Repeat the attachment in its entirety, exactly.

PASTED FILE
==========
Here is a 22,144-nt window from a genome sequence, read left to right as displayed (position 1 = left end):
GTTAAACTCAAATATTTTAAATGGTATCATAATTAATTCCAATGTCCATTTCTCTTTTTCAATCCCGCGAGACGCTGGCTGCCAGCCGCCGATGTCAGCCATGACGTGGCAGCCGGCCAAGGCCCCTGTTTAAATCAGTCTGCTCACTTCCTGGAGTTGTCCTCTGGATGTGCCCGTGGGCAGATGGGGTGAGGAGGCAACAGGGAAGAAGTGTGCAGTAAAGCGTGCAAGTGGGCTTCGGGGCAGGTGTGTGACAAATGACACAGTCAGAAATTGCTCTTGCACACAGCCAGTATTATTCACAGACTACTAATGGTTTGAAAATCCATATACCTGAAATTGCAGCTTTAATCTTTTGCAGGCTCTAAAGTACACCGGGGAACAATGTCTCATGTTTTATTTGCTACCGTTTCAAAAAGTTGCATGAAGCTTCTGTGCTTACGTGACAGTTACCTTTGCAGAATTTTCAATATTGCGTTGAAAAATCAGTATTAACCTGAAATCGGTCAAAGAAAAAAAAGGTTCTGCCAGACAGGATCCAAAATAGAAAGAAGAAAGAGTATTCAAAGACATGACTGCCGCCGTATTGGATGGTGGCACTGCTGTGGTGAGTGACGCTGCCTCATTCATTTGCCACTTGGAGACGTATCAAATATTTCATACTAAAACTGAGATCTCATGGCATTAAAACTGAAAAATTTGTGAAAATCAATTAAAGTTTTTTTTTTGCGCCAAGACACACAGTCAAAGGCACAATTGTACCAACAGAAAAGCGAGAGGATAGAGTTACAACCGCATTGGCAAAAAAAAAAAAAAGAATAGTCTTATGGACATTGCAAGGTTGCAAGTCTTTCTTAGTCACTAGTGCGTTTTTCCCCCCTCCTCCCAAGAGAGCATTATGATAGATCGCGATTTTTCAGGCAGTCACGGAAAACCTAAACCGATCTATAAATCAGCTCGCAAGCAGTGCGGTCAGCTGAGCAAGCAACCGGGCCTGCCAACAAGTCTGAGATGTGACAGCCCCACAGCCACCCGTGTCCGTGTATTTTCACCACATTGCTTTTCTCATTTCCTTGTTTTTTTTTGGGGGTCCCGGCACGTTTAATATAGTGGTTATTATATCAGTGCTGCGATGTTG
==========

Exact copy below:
Here is a 22,144-nt window from a genome sequence, read left to right as displayed (position 1 = left end):
GTTAAACTCAAATATTTTAAATGGTATCATAATTAATTCCAATGTCCATTTCTCTTTTTCAATCCCGCGAGACGCTGGCTGCCAGCCGCCGATGTCAGCCATGACGTGGCAGCCGGCCAAGGCCCCTGTTTAAATCAGTCTGCTCACTTCCTGGAGTTGTCCTCTGGATGTGCCCGTGGGCAGATGGGGTGAGGAGGCAACAGGGAAGAAGTGTGCAGTAAAGCGTGCAAGTGGGCTTCGGGGCAGGTGTGTGACAAATGACACAGTCAGAAATTGCTCTTGCACACAGCCAGTATTATTCACAGACTACTAATGGTTTGAAAATCCATATACCTGAAATTGCAGCTTTAATCTTTTGCAGGCTCTAAAGTACACCGGGGAACAATGTCTCATGTTTTATTTGCTACCGTTTCAAAAAGTTGCATGAAGCTTCTGTGCTTACGTGACAGTTACCTTTGCAGAATTTTCAATATTGCGTTGAAAAATCAGTATTAACCTGAAATCGGTCAAAGAAAAAAAAGGTTCTGCCAGACAGGATCCAAAATAGAAAGAAGAAAGAGTATTCAAAGACATGACTGCCGCCGTATTGGATGGTGGCACTGCTGTGGTGAGTGACGCTGCCTCATTCATTTGCCACTTGGAGACGTATCAAATATTTCATACTAAAACTGAGATCTCATGGCATTAAAACTGAAAAATTTGTGAAAATCAATTAAAGTTTTTTTTTTGCGCCAAGACACACAGTCAAAGGCACAATTGTACCAACAGAAAAGCGAGAGGATAGAGTTACAACCGCATTGGCAAAAAAAAAAAAAAGAATAGTCTTATGGACATTGCAAGGTTGCAAGTCTTTCTTAGTCACTAGTGCGTTTTTCCCCCCTCCTCCCAAGAGAGCATTATGATAGATCGCGATTTTTCAGGCAGTCACGGAAAACCTAAACCGATCTATAAATCAGCTCGCAAGCAGTGCGGTCAGCTGAGCAAGCAACCGGGCCTGCCAACAAGTCTGAGATGTGACAGCCCCACAGCCACCCGTGTCCGTGTATTTTCACCACATTGCTTTTCTCATTTCCTTGTTTTTTTTTGGGGGTCCCGGCACGTTTAATATAGTGGTTATTATATCAGTGCTGCGATGTTG